Fix Your Hook – Golf Video
So, do you struggle with hooking the golf ball? If a hook shot is your problem, this is a really nice exercise to get rid of it. Firstly, we need to understand what a hook is. A hook is a golf ball that will generally start off straight or slightly right of target and then violently pull to the left-hand side. It's not to be confused with a draw. A draw by nature will finish on the target or on the green, or on the fairway. It's a good shot. A draw is generally classed as good shots. A hook is a bad shot; too far left, too far down the left-hand side of a fairway and into trouble.
Also, you might have a pull hook which is left going further left, but it's still caused by a similar issue of not controlling the hand action and therefore not controlling the all important club face. So during your swing, if your club is coming down towards the ball but your hands are working too quickly, too much rotation coming through the ball, you would have the ball or you'd have the club, sorry, at a closed position at impact aiming left as I strike the golf ball causing the ball to hook.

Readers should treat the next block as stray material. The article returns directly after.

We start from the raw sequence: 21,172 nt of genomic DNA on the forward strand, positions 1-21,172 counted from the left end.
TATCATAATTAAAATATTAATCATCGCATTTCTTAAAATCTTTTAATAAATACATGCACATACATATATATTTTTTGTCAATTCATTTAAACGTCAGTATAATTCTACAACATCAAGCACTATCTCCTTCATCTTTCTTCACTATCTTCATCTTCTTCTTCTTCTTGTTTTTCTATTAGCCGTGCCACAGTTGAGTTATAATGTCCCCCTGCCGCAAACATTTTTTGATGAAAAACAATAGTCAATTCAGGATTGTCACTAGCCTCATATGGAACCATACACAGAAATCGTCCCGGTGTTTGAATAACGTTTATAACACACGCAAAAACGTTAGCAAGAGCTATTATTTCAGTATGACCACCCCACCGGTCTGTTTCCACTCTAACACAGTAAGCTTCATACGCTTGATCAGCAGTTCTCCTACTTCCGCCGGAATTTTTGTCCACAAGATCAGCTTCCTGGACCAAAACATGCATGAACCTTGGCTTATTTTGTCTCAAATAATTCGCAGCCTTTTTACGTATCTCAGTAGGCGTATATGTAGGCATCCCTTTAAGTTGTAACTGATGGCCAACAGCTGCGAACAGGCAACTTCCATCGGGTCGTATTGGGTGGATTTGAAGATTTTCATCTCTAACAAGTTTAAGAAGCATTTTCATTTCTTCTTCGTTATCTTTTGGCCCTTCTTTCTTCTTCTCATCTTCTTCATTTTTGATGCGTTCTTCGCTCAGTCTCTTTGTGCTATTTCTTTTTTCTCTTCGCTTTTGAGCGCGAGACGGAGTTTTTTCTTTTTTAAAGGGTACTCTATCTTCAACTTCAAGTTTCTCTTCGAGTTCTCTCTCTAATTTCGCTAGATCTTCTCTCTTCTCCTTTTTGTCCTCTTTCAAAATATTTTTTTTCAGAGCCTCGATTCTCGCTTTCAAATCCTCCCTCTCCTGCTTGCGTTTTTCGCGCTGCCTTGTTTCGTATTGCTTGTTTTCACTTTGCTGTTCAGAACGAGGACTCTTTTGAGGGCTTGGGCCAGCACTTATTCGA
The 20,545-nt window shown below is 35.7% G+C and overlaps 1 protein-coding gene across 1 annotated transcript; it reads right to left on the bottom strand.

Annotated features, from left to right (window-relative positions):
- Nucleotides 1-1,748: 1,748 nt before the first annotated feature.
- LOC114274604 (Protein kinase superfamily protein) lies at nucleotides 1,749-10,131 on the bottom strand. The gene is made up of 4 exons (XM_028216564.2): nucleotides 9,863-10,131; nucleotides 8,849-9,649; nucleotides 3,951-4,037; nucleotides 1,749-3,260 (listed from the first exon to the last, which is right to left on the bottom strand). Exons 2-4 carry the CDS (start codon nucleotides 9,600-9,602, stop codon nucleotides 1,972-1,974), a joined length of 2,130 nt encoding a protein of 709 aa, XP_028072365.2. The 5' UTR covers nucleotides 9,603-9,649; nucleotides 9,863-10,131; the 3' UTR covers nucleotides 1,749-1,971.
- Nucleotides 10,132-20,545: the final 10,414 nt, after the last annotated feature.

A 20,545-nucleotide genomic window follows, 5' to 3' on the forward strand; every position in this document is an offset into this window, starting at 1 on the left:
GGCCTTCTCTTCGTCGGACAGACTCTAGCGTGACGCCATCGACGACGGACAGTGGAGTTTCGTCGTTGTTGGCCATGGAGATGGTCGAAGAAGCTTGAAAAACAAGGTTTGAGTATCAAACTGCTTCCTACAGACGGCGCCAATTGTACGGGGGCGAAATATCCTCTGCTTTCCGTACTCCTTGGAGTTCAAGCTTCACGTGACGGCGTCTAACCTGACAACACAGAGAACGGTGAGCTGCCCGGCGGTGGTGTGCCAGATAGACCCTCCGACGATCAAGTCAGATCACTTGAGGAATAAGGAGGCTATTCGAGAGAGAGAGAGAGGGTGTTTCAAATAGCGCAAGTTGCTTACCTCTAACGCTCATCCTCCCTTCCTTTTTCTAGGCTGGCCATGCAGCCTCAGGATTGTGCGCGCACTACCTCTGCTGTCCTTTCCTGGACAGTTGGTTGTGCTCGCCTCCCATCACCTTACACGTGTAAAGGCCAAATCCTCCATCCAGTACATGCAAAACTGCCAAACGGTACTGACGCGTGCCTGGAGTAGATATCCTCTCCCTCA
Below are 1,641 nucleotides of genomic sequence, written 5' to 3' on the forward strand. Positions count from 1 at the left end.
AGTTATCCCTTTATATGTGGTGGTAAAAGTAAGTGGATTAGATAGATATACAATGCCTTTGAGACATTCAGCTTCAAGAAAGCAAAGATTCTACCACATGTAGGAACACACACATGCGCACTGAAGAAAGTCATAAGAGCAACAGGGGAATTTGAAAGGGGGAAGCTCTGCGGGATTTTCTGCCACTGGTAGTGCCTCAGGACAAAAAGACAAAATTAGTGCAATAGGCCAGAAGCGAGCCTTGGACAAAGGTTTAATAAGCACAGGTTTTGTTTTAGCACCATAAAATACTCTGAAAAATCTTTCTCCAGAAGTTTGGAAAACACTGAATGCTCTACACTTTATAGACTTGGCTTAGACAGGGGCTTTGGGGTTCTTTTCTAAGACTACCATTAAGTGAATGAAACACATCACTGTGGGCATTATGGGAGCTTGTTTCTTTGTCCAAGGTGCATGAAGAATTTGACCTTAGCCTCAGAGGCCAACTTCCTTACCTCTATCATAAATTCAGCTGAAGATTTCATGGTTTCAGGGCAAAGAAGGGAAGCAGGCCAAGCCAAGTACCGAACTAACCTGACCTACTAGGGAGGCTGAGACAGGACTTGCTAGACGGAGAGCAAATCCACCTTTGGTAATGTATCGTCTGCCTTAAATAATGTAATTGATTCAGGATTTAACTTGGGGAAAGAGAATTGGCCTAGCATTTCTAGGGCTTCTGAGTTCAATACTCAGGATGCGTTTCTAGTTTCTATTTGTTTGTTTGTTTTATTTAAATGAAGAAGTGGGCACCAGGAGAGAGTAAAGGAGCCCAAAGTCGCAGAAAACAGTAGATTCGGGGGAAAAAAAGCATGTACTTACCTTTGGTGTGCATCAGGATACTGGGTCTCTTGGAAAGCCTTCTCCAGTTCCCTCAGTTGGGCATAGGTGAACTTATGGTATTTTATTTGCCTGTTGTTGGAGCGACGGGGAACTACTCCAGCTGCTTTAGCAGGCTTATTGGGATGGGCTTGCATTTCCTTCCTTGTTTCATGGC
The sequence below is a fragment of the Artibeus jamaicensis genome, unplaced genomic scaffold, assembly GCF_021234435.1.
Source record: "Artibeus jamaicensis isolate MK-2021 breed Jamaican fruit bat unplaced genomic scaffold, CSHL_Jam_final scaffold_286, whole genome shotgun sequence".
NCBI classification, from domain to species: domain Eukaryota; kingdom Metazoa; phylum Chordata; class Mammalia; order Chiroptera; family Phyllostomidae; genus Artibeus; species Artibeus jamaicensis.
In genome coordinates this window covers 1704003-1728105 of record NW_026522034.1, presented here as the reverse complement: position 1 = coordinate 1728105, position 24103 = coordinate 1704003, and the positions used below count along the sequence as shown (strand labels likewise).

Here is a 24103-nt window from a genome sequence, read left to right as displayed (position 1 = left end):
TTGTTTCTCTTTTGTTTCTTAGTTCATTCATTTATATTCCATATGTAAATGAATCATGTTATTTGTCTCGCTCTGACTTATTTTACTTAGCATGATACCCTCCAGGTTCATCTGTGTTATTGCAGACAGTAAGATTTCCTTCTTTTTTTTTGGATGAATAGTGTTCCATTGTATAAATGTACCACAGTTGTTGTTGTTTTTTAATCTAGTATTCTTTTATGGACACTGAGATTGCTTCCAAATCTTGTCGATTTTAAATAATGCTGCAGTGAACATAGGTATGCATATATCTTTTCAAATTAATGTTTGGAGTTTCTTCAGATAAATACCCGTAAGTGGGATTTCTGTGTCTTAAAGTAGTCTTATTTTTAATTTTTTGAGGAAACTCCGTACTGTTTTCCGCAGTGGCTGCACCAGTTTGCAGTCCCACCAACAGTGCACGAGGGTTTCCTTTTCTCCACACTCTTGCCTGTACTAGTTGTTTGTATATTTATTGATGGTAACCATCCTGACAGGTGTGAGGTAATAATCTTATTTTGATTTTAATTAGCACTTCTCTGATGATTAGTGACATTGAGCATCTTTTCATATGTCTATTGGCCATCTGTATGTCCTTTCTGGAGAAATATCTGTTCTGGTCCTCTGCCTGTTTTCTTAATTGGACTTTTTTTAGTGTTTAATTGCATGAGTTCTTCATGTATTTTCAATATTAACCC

Now, if you've checked the other issues, so maybe you've checked your grip, you've checked a couple of positions in your back swing, it might just be the case that you're rotating your hands too quickly. So here's a great exercise to stop that. When you are in your normal position, take notice of where the badge on the back of your glove is aiming. And if you've got a decent grip, the badge on the back of the golf club will follow the club face and be quite square. Now, if your badge is aiming left, more left than it started during the impact position, that'll cause you a hook.
So, I want you to think about actually aiming the badge to the right, just over exaggerate to experiment with it a little bit. Feel like the club face points to the right at impact, feel like the badge points to the right. You might even have a couple of cuts or even slices down the right-hand side, and that's no bad thing when you're experimenting because once you've got the ball going left with it closed, right with it open, you should be able to feel how to square that club face up.
It's almost a process of elimination. If I do this, I get that shot; if I do this, I get that shot. But by slowing the rotation of your hands down, you should feel like you can deliver the club face a little bit more square more regularly and therefore controlling your hook or your pull hook shot by slowing your hands down, and I hope that works for you.